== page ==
Growing up it was always easy for me to be active. Between swimming, baseball and gymnastics from ages 3-14, I was always moving. However, when I injured my back and was no longer able to do sports I didn’t really know what to do anymore.
For a while, completing my physiotherapy rehab exercises was all I could manage. As the pain started to subside, my body felt like it needed to do more. I started going to the gym and doing a lot of cardio, either on the elliptical, stair master, or the rowing machine because it was something I enjoyed but also I knew how those machines worked. Despite being an elite level gymnast, I didn’t really know what to do in a fitness gym because we did all of our training in the gymnastics gym. I started trying to use some machines, like the leg press, or chest press but mostly would use dumbbells or my own body weight. I would try to mimic workouts that I remember doing in gymnastics, but I no longer needed to train that way.
Most of my workouts were either too easy or way too hard, but more importantly they were inconsistent. I’d go through phases where I was going to the gym 6 days a week and other times where I wouldn’t step foot in a gym for weeks on end. I wasn’t able to find a routine I enjoyed. Part of the problem was I didn’t know what I was doing but the bigger issue is I didn’t know why I was doing it. As an elite level gymnast, all of my workouts were done to help make me a better athlete or to help prevent injuries. Now I was exercising because I thought I had to but with no real goals in place.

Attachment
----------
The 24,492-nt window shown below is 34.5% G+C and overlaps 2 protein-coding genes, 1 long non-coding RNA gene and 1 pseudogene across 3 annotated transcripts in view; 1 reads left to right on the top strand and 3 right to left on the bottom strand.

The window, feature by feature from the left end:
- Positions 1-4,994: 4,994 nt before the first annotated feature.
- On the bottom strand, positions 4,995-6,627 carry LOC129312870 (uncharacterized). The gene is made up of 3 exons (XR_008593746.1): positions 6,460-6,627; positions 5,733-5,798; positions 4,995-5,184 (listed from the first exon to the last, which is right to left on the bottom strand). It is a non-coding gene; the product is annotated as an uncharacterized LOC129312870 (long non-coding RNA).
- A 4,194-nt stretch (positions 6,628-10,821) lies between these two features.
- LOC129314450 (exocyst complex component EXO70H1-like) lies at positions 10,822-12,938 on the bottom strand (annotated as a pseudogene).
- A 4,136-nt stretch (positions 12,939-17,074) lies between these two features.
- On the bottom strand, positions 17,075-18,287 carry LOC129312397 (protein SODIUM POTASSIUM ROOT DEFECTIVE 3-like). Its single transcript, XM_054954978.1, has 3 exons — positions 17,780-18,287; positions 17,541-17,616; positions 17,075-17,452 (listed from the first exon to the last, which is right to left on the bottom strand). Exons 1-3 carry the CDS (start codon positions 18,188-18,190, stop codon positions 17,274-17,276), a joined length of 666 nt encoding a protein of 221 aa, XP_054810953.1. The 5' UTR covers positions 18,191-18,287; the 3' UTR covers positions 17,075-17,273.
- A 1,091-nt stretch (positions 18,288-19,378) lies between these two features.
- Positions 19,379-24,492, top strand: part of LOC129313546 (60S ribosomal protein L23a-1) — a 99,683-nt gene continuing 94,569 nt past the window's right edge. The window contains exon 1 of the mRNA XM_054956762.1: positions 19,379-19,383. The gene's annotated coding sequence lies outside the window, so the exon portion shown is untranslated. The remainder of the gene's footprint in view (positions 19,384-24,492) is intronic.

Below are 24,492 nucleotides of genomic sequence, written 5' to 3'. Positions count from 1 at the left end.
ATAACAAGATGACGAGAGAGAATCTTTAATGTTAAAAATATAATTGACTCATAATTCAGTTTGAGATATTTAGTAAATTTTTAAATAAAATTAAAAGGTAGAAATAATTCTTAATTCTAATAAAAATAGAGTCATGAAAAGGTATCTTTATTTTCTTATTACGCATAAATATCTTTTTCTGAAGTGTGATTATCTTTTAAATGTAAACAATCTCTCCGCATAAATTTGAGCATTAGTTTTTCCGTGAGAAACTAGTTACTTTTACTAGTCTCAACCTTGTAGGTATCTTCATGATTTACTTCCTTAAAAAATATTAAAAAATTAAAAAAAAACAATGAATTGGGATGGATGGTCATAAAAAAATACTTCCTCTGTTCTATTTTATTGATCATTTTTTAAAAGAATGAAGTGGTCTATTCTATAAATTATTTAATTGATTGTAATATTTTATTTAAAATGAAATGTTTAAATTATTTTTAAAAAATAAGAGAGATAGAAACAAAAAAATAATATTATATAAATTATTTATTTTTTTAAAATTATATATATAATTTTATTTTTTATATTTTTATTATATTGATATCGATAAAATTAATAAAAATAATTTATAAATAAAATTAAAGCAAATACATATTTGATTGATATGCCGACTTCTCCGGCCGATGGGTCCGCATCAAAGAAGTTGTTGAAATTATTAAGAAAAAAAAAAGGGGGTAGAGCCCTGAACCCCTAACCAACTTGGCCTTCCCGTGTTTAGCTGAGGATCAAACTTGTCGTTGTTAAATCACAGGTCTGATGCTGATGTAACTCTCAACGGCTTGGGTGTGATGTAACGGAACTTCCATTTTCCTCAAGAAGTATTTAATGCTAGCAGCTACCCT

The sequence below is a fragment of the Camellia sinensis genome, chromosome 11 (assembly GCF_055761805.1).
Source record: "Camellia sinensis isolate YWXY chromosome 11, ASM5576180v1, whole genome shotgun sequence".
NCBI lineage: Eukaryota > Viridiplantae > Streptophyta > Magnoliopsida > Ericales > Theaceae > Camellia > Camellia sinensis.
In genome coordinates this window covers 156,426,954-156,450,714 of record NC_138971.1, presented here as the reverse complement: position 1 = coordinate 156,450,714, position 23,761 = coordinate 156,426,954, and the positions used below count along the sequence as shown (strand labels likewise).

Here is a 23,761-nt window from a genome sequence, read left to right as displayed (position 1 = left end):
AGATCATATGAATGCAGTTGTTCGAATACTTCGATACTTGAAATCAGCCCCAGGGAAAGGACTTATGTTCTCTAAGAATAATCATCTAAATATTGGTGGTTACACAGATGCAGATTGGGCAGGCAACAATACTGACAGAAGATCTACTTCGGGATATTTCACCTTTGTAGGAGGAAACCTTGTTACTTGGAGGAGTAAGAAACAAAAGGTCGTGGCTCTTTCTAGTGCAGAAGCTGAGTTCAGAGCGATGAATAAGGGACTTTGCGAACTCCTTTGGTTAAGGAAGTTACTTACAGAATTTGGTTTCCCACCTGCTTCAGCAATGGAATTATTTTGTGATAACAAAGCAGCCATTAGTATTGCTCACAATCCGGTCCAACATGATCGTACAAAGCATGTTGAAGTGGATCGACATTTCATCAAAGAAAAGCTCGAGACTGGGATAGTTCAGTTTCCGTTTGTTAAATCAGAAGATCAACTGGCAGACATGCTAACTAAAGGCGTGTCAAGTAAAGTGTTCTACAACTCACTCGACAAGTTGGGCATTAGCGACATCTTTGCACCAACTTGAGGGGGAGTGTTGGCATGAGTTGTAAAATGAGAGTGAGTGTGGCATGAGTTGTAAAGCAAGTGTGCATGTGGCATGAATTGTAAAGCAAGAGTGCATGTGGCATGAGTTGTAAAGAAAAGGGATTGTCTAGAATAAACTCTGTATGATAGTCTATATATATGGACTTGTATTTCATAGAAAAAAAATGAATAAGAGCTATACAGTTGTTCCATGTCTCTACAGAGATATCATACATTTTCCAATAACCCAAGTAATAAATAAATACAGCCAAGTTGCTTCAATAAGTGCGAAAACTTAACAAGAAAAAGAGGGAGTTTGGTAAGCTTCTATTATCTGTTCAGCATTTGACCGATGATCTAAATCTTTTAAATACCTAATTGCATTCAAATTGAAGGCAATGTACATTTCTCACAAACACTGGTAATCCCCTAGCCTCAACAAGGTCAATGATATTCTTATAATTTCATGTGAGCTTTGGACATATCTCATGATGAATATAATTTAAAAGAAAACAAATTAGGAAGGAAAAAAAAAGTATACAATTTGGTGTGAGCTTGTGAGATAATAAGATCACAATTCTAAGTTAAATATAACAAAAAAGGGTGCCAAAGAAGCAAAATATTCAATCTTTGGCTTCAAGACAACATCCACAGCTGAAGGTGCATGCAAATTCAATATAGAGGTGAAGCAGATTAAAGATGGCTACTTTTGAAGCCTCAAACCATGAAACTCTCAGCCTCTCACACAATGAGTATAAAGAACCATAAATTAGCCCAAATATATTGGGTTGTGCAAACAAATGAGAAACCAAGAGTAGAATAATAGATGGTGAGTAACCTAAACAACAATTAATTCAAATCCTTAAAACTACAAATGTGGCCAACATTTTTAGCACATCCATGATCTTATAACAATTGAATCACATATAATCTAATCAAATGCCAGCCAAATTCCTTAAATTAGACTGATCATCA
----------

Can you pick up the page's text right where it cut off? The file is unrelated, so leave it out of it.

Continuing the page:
It wasn’t until I was in university getting my degree as a kinesiologist that I finally started to get into a good routine. For me the more I learned about the human body and why exercise was so important, the more I wanted to learn. I started researching different exercises and equipment in gyms, how to build a proper workout routine, and how to make goals that I could actually reach. I finally understood how to properly periodize a workout so I was getting slow improvements over time.
Now, when I am planning a workout/workout plan for myself or for a client I try and remember a few key principles:
- Progressive Overload – this means a slow increase in load, either increasing reps or resistance
- When increasing load always increase repetitions first, and then resistance after. When resistance is increased, reps should be decreased.
- Rest days are not only important, but needed for proper recovery and for your muscles to be able to grow
- Anything is better than nothing – if you aren’t feeling like you’re head is in your workout but you’ve only done half of it, it’s better to stop and avoid injuring yourself than trying to push through
- Make sure your workouts are structured in a way to match your goals – don’t just go to the gym and pick up heavy weights because you think you should but always consider why you are doing each exercise
- And finally make sure you’re doing something that you enjoy! Whether it’s cardio based, strength based, or anything in between as long as you enjoy it you’ll be able to stick to it for life!